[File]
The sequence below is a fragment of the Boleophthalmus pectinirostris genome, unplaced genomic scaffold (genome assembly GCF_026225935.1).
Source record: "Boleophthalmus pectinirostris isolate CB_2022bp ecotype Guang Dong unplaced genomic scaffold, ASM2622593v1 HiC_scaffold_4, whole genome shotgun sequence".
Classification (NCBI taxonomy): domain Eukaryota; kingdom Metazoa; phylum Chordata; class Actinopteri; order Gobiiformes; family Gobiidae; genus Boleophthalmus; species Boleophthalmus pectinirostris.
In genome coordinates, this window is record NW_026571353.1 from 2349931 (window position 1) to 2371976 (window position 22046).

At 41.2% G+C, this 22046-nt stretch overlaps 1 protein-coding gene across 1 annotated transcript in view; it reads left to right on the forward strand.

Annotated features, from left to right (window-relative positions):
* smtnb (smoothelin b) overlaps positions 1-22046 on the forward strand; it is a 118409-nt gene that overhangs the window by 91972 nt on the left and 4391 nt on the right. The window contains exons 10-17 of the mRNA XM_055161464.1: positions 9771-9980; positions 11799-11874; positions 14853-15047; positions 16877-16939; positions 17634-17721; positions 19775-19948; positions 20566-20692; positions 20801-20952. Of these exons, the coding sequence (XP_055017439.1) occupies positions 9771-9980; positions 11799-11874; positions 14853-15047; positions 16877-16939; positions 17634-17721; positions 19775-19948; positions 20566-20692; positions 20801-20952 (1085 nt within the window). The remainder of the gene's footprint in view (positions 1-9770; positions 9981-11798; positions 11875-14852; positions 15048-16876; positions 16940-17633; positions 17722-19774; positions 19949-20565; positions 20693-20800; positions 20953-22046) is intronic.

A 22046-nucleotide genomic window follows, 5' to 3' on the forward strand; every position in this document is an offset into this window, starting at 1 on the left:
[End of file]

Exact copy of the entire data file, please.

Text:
The sequence below is a fragment of the Boleophthalmus pectinirostris genome, unplaced genomic scaffold (genome assembly GCF_026225935.1).
Source record: "Boleophthalmus pectinirostris isolate CB_2022bp ecotype Guang Dong unplaced genomic scaffold, ASM2622593v1 HiC_scaffold_4, whole genome shotgun sequence".
Classification (NCBI taxonomy): domain Eukaryota; kingdom Metazoa; phylum Chordata; class Actinopteri; order Gobiiformes; family Gobiidae; genus Boleophthalmus; species Boleophthalmus pectinirostris.
In genome coordinates, this window is record NW_026571353.1 from 2349931 (window position 1) to 2371976 (window position 22046).

At 41.2% G+C, this 22046-nt stretch overlaps 1 protein-coding gene across 1 annotated transcript in view; it reads left to right on the forward strand.

Annotated features, from left to right (window-relative positions):
* smtnb (smoothelin b) overlaps positions 1-22046 on the forward strand; it is a 118409-nt gene that overhangs the window by 91972 nt on the left and 4391 nt on the right. The window contains exons 10-17 of the mRNA XM_055161464.1: positions 9771-9980; positions 11799-11874; positions 14853-15047; positions 16877-16939; positions 17634-17721; positions 19775-19948; positions 20566-20692; positions 20801-20952. Of these exons, the coding sequence (XP_055017439.1) occupies positions 9771-9980; positions 11799-11874; positions 14853-15047; positions 16877-16939; positions 17634-17721; positions 19775-19948; positions 20566-20692; positions 20801-20952 (1085 nt within the window). The remainder of the gene's footprint in view (positions 1-9770; positions 9981-11798; positions 11875-14852; positions 15048-16876; positions 16940-17633; positions 17722-19774; positions 19949-20565; positions 20693-20800; positions 20953-22046) is intronic.

A 22046-nucleotide genomic window follows, 5' to 3' on the forward strand; every position in this document is an offset into this window, starting at 1 on the left: